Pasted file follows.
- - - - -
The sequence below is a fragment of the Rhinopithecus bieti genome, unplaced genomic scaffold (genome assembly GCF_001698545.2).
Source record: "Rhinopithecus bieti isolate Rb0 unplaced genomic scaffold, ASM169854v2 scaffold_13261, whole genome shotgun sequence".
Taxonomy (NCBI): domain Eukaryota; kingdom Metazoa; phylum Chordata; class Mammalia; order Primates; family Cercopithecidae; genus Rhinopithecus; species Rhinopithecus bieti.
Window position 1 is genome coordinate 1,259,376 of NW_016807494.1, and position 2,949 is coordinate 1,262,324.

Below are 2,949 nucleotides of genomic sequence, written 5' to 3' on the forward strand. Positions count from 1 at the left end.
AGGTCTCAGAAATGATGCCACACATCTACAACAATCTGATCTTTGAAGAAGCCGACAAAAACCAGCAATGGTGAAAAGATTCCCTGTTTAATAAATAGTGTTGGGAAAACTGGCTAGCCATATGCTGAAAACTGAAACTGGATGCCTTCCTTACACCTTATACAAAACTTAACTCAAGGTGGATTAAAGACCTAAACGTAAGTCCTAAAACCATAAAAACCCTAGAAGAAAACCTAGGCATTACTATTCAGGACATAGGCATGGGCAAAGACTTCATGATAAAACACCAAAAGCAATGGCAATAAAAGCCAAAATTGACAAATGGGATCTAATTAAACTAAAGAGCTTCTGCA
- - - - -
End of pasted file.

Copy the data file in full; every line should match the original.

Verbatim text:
The sequence below is a fragment of the Rhinopithecus bieti genome, unplaced genomic scaffold (genome assembly GCF_001698545.2).
Source record: "Rhinopithecus bieti isolate Rb0 unplaced genomic scaffold, ASM169854v2 scaffold_13261, whole genome shotgun sequence".
Taxonomy (NCBI): domain Eukaryota; kingdom Metazoa; phylum Chordata; class Mammalia; order Primates; family Cercopithecidae; genus Rhinopithecus; species Rhinopithecus bieti.
Window position 1 is genome coordinate 1,259,376 of NW_016807494.1, and position 2,949 is coordinate 1,262,324.

Below are 2,949 nucleotides of genomic sequence, written 5' to 3' on the forward strand. Positions count from 1 at the left end.
AGGTCTCAGAAATGATGCCACACATCTACAACAATCTGATCTTTGAAGAAGCCGACAAAAACCAGCAATGGTGAAAAGATTCCCTGTTTAATAAATAGTGTTGGGAAAACTGGCTAGCCATATGCTGAAAACTGAAACTGGATGCCTTCCTTACACCTTATACAAAACTTAACTCAAGGTGGATTAAAGACCTAAACGTAAGTCCTAAAACCATAAAAACCCTAGAAGAAAACCTAGGCATTACTATTCAGGACATAGGCATGGGCAAAGACTTCATGATAAAACACCAAAAGCAATGGCAATAAAAGCCAAAATTGACAAATGGGATCTAATTAAACTAAAGAGCTTCTGCA